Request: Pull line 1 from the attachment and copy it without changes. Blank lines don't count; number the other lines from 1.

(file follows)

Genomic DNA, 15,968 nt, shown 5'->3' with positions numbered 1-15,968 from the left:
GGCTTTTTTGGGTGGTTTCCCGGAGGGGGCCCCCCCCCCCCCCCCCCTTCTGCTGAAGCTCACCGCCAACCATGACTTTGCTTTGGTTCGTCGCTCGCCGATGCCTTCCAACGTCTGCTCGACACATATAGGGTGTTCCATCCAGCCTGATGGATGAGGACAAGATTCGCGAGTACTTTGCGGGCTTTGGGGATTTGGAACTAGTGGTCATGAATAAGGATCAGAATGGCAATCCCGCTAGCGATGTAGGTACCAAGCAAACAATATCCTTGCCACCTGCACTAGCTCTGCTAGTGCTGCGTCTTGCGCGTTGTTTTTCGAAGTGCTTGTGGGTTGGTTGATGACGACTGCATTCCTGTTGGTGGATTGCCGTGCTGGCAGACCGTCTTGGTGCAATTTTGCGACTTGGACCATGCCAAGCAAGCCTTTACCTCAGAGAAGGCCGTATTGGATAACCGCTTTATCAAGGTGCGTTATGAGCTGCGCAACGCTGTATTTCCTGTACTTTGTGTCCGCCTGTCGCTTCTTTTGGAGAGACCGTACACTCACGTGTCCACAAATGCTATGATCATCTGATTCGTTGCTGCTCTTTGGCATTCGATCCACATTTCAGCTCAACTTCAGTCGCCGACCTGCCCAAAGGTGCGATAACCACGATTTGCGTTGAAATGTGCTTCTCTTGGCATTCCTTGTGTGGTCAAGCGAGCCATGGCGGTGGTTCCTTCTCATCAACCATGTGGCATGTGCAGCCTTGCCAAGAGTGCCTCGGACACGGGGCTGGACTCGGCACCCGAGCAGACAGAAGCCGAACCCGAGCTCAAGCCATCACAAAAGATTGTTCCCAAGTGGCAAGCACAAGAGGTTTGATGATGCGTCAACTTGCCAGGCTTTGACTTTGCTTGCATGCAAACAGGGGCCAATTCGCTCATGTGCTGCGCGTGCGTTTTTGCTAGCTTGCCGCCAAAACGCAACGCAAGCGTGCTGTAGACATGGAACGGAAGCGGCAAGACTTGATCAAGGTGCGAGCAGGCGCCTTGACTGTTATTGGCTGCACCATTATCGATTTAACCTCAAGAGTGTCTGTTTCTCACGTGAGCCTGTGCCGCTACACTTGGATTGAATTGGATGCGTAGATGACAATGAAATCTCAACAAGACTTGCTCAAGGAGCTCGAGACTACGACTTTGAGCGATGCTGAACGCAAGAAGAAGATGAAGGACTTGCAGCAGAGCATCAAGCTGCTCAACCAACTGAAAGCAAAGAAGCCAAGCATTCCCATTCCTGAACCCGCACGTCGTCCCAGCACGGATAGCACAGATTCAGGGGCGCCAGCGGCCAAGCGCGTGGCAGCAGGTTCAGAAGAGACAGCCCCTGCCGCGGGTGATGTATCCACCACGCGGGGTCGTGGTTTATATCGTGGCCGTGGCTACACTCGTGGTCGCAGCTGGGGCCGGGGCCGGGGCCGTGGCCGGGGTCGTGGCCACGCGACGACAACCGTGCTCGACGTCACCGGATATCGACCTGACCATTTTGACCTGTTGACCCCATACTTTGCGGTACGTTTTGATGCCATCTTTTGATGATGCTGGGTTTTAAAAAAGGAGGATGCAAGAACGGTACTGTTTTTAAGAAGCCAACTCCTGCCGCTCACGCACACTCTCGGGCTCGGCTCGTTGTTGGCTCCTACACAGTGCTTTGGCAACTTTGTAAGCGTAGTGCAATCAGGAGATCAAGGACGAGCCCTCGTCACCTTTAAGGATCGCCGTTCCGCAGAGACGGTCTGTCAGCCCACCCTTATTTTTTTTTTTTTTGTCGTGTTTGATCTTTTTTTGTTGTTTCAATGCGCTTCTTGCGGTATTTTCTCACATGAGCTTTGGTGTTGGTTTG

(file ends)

Genomic DNA, 15,968 nt, shown 5'->3' with positions numbered 1-15,968 from the left: